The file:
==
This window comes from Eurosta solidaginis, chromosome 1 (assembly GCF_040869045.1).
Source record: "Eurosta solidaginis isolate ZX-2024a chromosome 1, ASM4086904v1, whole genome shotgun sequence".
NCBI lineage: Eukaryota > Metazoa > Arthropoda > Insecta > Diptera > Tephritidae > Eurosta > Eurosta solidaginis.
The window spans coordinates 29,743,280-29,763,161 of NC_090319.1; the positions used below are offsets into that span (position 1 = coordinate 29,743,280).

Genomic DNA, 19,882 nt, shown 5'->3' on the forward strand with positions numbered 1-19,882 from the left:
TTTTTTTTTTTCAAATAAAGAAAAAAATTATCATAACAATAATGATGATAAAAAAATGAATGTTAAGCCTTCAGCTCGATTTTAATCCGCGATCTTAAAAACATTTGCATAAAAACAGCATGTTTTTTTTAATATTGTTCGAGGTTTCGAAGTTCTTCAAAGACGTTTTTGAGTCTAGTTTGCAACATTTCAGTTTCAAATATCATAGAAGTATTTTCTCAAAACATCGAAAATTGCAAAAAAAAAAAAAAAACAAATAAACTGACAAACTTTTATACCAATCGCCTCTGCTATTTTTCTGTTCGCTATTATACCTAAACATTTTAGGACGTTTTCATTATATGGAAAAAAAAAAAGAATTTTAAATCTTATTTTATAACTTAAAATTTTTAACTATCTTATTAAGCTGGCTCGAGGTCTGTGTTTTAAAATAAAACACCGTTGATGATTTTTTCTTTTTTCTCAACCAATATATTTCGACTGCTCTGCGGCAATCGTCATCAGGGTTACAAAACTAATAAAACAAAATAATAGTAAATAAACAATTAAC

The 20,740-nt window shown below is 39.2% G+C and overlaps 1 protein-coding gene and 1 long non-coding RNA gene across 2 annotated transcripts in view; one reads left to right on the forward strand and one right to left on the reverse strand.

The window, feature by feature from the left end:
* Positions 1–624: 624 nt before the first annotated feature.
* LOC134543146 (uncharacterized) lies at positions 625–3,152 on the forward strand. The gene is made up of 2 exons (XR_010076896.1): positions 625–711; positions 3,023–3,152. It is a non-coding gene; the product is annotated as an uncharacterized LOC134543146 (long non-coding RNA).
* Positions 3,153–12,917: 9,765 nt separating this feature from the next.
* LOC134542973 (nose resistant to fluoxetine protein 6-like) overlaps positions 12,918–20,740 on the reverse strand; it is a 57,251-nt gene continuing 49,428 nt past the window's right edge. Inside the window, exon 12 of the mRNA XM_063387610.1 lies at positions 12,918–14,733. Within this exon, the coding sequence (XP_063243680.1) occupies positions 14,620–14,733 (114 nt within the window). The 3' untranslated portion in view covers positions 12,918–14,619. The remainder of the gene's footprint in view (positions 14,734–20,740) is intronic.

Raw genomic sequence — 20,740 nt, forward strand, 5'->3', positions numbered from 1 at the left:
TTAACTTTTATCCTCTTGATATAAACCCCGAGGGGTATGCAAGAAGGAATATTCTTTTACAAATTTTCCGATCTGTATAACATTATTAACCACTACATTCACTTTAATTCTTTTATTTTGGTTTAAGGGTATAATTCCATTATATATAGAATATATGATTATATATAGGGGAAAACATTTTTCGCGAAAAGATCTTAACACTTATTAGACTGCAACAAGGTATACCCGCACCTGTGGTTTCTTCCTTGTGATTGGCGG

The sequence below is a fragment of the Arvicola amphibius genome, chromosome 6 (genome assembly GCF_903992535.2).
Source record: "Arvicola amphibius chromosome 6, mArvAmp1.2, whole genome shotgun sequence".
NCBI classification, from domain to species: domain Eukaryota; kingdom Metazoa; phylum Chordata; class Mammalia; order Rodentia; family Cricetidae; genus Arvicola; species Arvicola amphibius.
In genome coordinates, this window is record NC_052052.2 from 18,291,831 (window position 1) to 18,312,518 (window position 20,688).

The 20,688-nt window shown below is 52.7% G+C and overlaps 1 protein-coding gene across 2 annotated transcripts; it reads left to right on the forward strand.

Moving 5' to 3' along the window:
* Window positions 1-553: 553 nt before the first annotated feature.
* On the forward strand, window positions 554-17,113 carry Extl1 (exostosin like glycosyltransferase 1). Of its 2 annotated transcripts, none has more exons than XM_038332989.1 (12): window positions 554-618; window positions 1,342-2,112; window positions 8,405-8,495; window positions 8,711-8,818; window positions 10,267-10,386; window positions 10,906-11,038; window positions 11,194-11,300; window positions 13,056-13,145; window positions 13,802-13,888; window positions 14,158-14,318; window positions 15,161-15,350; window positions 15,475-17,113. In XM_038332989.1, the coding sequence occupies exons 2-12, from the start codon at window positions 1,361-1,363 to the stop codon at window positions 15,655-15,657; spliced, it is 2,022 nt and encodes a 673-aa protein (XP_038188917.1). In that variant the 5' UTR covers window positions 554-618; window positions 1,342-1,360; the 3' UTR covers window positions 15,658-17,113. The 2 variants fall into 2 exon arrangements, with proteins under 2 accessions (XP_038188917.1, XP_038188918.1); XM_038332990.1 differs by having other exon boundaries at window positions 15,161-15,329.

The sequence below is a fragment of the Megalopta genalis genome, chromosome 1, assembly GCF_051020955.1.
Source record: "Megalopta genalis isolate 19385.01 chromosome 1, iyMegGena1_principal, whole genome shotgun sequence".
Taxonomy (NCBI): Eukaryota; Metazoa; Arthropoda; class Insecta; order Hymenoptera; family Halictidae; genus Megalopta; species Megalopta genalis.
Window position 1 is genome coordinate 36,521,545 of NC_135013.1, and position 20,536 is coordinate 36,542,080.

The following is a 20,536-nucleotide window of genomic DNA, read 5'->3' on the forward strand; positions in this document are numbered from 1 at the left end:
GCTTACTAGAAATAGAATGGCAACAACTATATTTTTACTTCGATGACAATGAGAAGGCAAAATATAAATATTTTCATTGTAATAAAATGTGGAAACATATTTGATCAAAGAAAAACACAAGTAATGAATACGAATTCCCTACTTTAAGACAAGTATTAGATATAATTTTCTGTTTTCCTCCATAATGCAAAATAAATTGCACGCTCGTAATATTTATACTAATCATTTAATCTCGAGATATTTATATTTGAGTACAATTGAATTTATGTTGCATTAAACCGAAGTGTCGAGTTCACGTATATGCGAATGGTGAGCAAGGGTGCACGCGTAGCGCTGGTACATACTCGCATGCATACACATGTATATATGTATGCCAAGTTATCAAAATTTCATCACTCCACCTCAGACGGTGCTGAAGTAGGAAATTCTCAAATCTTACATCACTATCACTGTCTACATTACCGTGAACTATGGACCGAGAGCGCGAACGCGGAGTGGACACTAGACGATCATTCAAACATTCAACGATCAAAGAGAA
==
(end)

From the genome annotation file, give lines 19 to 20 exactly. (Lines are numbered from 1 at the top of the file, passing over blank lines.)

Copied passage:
The 20,688-nt window shown below is 52.7% G+C and overlaps 1 protein-coding gene across 2 annotated transcripts; it reads left to right on the forward strand.

Moving 5' to 3' along the window: